The Daceloninae are the most speciose and phylogenetically uncertain subfamily of king-fishers. All analyses supported monophyly of the Daceloninae, but uncertainty existed about relationships within the subfamily. Three well-defined lineages diverged at the base of the clade. The first was a sister grouping of Halcyon and the Stork-billed Kingfisher (Pelargopsis capensis). The second lineage included only the monotypic Lacedo pulchella. Bayesian analysis of the RAG-1 partition (Fig. 2A) yielded a significant posterior probability (0.96) placing Lacedo sister to the Pelargopsis-Halcyon clade, but support from combined analyses was far lower (0.66). This discrepancy may be due to the phylogenetic signal from the ND2 data (Fig. 2B), which reconstructed Lacedo as the basal branch in the Daceloninae, albeit with low support. When combined, the two genes cannot place Lacedo with any certainty.

The third lineage in the Daceloninae was a diverse assemblage of mostly Australasian and Pacific taxa. Within this clade, relationships among some genera were strongly supported, but uncertainty existed at the base of the radiation. All analyses supported sister relationships between Cittura and Tanysiptem, Syma and Halcyon (the subset included in Todiramphus), Dacelo and Clytoceyx, and Melidora with (Dacelo, Clytoceyx). Bayesian analysis of the ND2 data yielded significant support for a sister relationship between Actenoides and Syma-Todiramphus, but this relationship lacked significant support from the RAG-1 partition or the combined analyses. The data did not produce significant support for other relationships among the main lineages in this clade.



Phylogenetic analysis of nuclear and mitochondrial DNA sequences produced a robust hypothesis of kingfisher relationships. Combined analysis supported the Alcedininae as the basal branch in the kingfisher phylogeny, in agreement with Sibley and Ahlquist’s (1990) DNA-DNA hybridization results. Fry et al. (1992) and Woodall (2001) speculated that the hybridization results may have been biased by a presumed faster rate of evolution among the small-bodied alcedinines. Visual inspection of the phylogeny (Fig. 2) confirms that the alcedinines sit farther from the base of the tree than the other subfamilies. This is not expected to greatly influence the present results because, unlike DNA-DNA hybridization methods, the current data and analytical methods are more adept at handling rate discrepancies.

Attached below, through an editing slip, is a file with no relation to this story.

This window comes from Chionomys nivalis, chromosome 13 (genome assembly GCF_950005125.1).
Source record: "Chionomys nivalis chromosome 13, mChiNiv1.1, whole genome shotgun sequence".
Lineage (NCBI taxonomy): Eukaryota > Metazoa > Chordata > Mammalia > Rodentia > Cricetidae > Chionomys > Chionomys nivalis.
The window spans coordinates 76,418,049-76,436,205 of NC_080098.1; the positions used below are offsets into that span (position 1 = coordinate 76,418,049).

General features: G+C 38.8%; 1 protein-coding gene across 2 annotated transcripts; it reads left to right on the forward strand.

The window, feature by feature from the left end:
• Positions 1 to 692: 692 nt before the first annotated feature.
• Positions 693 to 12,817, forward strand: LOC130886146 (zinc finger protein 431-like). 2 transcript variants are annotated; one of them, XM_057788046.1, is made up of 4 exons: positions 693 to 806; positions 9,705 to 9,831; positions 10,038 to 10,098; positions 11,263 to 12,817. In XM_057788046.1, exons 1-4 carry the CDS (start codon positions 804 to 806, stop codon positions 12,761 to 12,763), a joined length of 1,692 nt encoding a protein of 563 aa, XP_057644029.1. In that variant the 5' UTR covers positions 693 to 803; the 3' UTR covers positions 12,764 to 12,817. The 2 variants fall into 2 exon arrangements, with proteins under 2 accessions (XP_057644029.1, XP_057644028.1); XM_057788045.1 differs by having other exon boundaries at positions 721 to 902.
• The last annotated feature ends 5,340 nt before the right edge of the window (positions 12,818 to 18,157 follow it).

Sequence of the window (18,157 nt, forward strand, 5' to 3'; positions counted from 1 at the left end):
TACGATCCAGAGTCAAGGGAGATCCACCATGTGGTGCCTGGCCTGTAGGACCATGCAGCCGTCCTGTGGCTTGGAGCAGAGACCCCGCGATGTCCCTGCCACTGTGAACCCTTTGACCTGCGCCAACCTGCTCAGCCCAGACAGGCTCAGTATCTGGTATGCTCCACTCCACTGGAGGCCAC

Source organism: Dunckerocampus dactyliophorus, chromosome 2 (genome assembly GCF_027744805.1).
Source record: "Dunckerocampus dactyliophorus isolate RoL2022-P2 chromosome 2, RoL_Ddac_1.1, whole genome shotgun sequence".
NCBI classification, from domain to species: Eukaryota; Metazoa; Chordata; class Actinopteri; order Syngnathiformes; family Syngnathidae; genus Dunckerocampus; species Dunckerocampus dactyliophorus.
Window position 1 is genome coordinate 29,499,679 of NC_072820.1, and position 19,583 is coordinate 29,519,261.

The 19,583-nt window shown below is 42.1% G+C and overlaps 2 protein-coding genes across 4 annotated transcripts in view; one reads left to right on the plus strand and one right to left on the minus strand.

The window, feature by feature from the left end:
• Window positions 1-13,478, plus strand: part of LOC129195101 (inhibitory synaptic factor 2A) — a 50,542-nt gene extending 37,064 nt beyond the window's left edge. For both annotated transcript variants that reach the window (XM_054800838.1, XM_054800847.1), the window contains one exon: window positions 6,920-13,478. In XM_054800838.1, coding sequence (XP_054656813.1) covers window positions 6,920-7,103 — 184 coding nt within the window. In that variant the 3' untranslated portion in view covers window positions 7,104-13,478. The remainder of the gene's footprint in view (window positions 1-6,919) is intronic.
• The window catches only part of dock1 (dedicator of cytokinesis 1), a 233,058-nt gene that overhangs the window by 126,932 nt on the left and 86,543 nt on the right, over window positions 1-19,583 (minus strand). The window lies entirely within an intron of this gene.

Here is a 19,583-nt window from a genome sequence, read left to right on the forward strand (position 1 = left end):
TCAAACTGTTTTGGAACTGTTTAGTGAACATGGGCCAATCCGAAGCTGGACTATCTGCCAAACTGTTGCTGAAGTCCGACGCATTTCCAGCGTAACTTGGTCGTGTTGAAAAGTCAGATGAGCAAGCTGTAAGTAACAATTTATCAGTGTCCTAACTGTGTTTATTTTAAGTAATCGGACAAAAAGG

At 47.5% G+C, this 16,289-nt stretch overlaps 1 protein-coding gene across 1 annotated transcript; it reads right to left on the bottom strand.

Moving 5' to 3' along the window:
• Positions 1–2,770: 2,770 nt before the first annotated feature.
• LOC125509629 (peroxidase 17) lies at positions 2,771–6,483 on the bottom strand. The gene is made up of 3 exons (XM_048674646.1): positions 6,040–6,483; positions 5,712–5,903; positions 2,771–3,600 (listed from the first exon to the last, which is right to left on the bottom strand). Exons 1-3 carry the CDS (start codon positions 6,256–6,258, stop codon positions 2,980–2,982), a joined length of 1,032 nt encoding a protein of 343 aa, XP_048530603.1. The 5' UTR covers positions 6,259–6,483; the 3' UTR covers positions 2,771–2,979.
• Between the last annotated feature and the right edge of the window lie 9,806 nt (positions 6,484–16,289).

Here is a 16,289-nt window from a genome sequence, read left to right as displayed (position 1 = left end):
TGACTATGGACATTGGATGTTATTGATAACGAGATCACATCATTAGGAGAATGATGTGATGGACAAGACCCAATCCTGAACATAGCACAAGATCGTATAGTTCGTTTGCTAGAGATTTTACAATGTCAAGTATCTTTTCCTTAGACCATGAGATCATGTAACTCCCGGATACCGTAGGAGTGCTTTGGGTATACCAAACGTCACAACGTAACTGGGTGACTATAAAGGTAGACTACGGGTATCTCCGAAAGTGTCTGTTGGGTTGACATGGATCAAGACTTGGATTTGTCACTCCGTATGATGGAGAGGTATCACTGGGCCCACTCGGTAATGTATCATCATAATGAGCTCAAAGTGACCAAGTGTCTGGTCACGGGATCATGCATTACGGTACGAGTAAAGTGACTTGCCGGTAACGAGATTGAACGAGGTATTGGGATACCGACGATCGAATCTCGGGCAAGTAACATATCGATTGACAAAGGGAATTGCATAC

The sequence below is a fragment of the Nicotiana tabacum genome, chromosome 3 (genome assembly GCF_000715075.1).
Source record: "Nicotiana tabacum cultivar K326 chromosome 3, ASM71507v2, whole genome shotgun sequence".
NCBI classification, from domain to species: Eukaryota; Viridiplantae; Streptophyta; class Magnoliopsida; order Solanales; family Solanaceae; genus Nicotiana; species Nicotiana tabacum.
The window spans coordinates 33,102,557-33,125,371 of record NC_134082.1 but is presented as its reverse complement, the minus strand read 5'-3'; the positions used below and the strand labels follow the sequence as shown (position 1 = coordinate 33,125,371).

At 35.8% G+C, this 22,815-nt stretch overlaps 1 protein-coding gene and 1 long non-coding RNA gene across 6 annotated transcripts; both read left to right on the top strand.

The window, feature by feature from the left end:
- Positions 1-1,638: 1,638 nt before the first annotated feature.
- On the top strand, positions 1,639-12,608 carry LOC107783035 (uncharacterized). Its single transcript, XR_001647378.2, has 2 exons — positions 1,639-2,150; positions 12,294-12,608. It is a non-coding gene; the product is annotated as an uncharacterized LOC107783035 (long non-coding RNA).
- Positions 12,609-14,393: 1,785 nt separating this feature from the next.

Support for the basal node in the phylogeny derived exclusively from the RAG-1 partition. The ND2 data supported the Daceloninae as the basal lineage in the family (Fig. 3B), but there is reason to discount this result in relation to the RAG-1 and combined analyses. Kingfishers are an old family, arising in the Eocene or earlier according to the fossil record (Grande 1980, Houde and Olson 1988, Mourer-Chauviré 1995). In analysis of such a group, mitochondrial DNA, by virtue of its faster rate of evolution and among-site rate heterogeneity, is more likely to suffer from saturation effects (multiple superimposed substitutions) than nuclear DNA sequences. Saturation causes a decrease in phylogenetic signal at deeper nodes, and a concomitant increase in spurious signal. ND2 begins to show evidence of saturation by 15% uncorrected divergence (Fig. 1) and plateaus just above 20% divergence. Distance transformation using the ML model and parameter estimates established a more linear relationship between the two genes, but increased the variance (scatter) as well. A character- and model-based tree evaluation method (like ML) can emphasize phylogenetic signal from less-saturated characters, but no transformation can reconstruct informative character changes erased by homoplasy. Unlike mitochondrial DNA, the RAG-1 gene evolves at a much slower rate and has proved useful in deciphering distant relationships in several bird groups (e.g. Groth and Barrowclough 1999; Barker et al. 2002, 2004). The difference in phylogenetic signal provided by the two genes is reflected in the combined and separate analyses. Although the Daceloninae were basal in the ND2 analysis, this was based on relatively little informative phylogenetic signal. Nonparametric bootstrap resampling (